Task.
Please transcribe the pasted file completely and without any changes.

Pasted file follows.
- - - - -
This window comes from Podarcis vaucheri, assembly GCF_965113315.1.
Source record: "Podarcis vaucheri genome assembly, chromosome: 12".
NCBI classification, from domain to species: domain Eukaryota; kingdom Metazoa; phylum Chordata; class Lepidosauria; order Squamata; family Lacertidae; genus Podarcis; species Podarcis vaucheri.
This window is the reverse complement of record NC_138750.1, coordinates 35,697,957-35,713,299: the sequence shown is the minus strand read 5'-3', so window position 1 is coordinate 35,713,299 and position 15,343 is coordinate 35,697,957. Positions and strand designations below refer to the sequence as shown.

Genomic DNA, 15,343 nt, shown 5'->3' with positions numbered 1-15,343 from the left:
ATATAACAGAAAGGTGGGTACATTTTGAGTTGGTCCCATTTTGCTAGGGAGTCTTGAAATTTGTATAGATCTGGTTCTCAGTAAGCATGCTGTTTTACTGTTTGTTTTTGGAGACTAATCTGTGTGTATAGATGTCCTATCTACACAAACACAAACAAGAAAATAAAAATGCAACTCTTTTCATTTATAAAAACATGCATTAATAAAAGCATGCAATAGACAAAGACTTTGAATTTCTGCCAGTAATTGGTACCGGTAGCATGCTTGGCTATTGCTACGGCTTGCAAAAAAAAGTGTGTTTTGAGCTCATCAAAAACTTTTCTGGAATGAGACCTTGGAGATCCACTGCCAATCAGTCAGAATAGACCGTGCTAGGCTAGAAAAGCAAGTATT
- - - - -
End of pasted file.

This window comes from Podarcis vaucheri, assembly GCF_965113315.1.
Source record: "Podarcis vaucheri genome assembly, chromosome: 12".
NCBI classification, from domain to species: domain Eukaryota; kingdom Metazoa; phylum Chordata; class Lepidosauria; order Squamata; family Lacertidae; genus Podarcis; species Podarcis vaucheri.
This window is the reverse complement of record NC_138750.1, coordinates 35,697,957-35,713,299: the sequence shown is the minus strand read 5'-3', so window position 1 is coordinate 35,713,299 and position 15,343 is coordinate 35,697,957. Positions and strand designations below refer to the sequence as shown.

Genomic DNA, 15,343 nt, shown 5'->3' with positions numbered 1-15,343 from the left:
ATATAACAGAAAGGTGGGTACATTTTGAGTTGGTCCCATTTTGCTAGGGAGTCTTGAAATTTGTATAGATCTGGTTCTCAGTAAGCATGCTGTTTTACTGTTTGTTTTTGGAGACTAATCTGTGTGTATAGATGTCCTATCTACACAAACACAAACAAGAAAATAAAAATGCAACTCTTTTCATTTATAAAAACATGCATTAATAAAAGCATGCAATAGACAAAGACTTTGAATTTCTGCCAGTAATTGGTACCGGTAGCATGCTTGGCTATTGCTACGGCTTGCAAAAAAAAGTGTGTTTTGAGCTCATCAAAAACTTTTCTGGAATGAGACCTTGGAGATCCACTGCCAATCAGTCAGAATAGACCGTGCTAGGCTAGAAAAGCAAGTATT